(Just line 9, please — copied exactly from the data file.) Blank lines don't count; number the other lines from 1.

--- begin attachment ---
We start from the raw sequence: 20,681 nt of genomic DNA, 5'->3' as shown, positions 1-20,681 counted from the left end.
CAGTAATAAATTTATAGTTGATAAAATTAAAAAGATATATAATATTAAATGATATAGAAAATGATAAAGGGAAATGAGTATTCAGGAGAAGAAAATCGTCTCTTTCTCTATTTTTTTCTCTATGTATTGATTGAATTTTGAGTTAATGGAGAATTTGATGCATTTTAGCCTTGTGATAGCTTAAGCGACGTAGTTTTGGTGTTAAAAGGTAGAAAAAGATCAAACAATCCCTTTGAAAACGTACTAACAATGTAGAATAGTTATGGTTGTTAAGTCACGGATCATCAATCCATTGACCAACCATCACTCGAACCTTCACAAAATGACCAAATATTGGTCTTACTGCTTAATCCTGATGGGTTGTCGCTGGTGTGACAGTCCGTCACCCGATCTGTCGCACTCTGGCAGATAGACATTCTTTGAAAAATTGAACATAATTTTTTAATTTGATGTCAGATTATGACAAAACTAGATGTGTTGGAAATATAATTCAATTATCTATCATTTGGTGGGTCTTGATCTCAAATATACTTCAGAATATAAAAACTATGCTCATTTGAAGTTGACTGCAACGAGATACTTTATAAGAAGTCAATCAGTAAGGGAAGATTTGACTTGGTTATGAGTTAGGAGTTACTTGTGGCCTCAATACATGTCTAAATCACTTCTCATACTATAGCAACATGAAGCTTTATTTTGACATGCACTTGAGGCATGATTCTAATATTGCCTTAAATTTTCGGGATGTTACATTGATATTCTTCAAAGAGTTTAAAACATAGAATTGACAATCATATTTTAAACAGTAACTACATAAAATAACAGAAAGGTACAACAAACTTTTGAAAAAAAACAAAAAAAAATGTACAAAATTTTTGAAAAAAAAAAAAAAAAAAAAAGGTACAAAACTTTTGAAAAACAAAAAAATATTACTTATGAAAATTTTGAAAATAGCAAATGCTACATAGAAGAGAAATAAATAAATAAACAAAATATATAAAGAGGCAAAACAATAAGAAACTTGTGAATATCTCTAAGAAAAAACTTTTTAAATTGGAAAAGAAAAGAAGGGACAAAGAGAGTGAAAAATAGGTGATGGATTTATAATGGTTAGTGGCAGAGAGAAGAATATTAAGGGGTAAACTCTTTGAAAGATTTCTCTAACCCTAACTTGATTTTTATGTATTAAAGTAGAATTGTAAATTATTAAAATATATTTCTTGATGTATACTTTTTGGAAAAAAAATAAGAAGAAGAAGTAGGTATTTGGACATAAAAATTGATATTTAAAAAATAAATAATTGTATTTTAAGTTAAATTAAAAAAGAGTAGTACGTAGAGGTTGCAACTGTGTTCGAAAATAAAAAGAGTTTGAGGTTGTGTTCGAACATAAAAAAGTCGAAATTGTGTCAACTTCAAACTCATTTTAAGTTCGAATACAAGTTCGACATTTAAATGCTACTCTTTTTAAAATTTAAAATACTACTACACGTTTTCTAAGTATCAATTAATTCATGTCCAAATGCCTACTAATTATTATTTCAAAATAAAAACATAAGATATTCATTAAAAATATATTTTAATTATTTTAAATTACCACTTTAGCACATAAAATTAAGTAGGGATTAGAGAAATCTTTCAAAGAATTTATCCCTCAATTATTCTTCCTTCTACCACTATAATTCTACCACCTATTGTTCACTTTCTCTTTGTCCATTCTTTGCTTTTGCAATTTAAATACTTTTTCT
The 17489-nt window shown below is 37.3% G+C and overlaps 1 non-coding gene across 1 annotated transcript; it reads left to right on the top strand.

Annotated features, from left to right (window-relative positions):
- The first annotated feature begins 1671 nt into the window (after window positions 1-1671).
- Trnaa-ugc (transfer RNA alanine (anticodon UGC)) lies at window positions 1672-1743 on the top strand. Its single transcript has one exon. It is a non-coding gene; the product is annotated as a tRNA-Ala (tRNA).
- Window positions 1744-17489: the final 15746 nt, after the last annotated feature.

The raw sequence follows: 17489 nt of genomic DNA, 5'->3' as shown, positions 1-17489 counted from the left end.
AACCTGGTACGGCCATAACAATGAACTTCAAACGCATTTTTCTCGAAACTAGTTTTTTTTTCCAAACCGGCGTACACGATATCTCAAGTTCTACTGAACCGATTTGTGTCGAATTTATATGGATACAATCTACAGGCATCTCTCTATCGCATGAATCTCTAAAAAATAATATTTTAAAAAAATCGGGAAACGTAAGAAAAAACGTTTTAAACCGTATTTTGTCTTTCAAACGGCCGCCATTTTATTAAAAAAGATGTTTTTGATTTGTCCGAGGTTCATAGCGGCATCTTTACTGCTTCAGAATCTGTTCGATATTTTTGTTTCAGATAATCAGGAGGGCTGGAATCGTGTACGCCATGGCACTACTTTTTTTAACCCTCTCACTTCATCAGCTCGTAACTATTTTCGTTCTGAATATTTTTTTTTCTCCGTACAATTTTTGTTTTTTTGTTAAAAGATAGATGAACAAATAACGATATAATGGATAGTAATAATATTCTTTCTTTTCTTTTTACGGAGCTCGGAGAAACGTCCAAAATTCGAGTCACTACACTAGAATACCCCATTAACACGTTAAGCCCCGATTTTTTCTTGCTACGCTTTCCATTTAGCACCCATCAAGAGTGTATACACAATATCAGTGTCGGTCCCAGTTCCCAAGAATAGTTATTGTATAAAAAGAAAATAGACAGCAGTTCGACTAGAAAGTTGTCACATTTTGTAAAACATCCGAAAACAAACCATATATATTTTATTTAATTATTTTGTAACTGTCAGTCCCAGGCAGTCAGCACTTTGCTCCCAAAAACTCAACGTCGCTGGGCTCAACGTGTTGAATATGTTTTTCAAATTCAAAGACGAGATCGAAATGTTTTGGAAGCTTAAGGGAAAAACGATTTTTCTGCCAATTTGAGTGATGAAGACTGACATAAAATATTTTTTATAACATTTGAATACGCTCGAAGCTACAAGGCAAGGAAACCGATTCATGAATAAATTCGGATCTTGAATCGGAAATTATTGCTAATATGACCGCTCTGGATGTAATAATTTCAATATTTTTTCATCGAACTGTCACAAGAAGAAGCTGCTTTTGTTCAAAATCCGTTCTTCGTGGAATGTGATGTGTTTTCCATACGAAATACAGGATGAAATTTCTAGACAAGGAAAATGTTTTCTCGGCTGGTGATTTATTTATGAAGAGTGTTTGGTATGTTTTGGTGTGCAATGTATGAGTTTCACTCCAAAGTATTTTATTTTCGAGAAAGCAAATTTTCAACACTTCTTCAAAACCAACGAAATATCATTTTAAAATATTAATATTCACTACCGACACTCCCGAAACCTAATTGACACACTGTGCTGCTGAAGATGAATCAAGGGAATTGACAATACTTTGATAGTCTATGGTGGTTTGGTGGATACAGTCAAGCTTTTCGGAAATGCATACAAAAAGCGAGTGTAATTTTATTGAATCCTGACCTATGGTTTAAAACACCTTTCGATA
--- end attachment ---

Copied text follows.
AACCTGGTACGGCCATAACAATGAACTTCAAACGCATTTTTCTCGAAACTAGTTTTTTTTTCCAAACCGGCGTACACGATATCTCAAGTTCTACTGAACCGATTTGTGTCGAATTTATATGGATACAATCTACAGGCATCTCTCTATCGCATGAATCTCTAAAAAATAATATTTTAAAAAAATCGGGAAACGTAAGAAAAAACGTTTTAAACCGTATTTTGTCTTTCAAACGGCCGCCATTTTATTAAAAAAGATGTTTTTGATTTGTCCGAGGTTCATAGCGGCATCTTTACTGCTTCAGAATCTGTTCGATATTTTTGTTTCAGATAATCAGGAGGGCTGGAATCGTGTACGCCATGGCACTACTTTTTTTAACCCTCTCACTTCATCAGCTCGTAACTATTTTCGTTCTGAATATTTTTTTTTCTCCGTACAATTTTTGTTTTTTTGTTAAAAGATAGATGAACAAATAACGATATAATGGATAGTAATAATATTCTTTCTTTTCTTTTTACGGAGCTCGGAGAAACGTCCAAAATTCGAGTCACTACACTAGAATACCCCATTAACACGTTAAGCCCCGATTTTTTCTTGCTACGCTTTCCATTTAGCACCCATCAAGAGTGTATACACAATATCAGTGTCGGTCCCAGTTCCCAAGAATAGTTATTGTATAAAAAGAAAATAGACAGCAGTTCGACTAGAAAGTTGTCACATTTTGTAAAACATCCGAAAACAAACCATATATATTTTATTTAATTATTTTGTAACTGTCAGTCCCAGGCAGTCAGCACTTTGCTCCCAAAAACTCAACGTCGCTGGGCTCAACGTGTTGAATATGTTTTTCAAATTCAAAGACGAGATCGAAATGTTTTGGAAGCTTAAGGGAAAAACGATTTTTCTGCCAATTTGAGTGATGAAGACTGACATAAAATATTTTTTATAACATTTGAATACGCTCGAAGCTACAAGGCAAGGAAACCGATTCATGAATAAATTCGGATCTTGAATCGGAAATTATTGCTAATATGACCGCTCTGGATGTAATAATTTCAATATTTTTTCATCGAACTGTCACAAGAAGAAGCTGCTTTTGTTCAAAATCCGTTCTTCGTGGAATGTGATGTGTTTTCCATACGAAATACAGGATGAAATTTCTAGACAAGGAAAATGTTTTCTCGGCTGGTGATTTATTTATGAAGAGTGTTTGGTATGTTTTGGTGTGCAATGTATGAGTTTCACTCCAAAGTATTTTATTTTCGAGAAAGCAAATTTTCAACACTTCTTCAAAACCAACGAAATATCATTTTAAAATATTAATATTCACTACCGACACTCCCGAAACCTAATTGACACACTGTGCTGCTGAAGATGAATCAAGGGAATTGACAATACTTTGATAGTCTATGGTGGTTTGGTGGATACAGTCAAGCTTTTCGGAAATGCATACAAAAAGCGAGTGTAATTTTATTGAATCCTGACCTATGGTTTAAAACACCTTTCGATA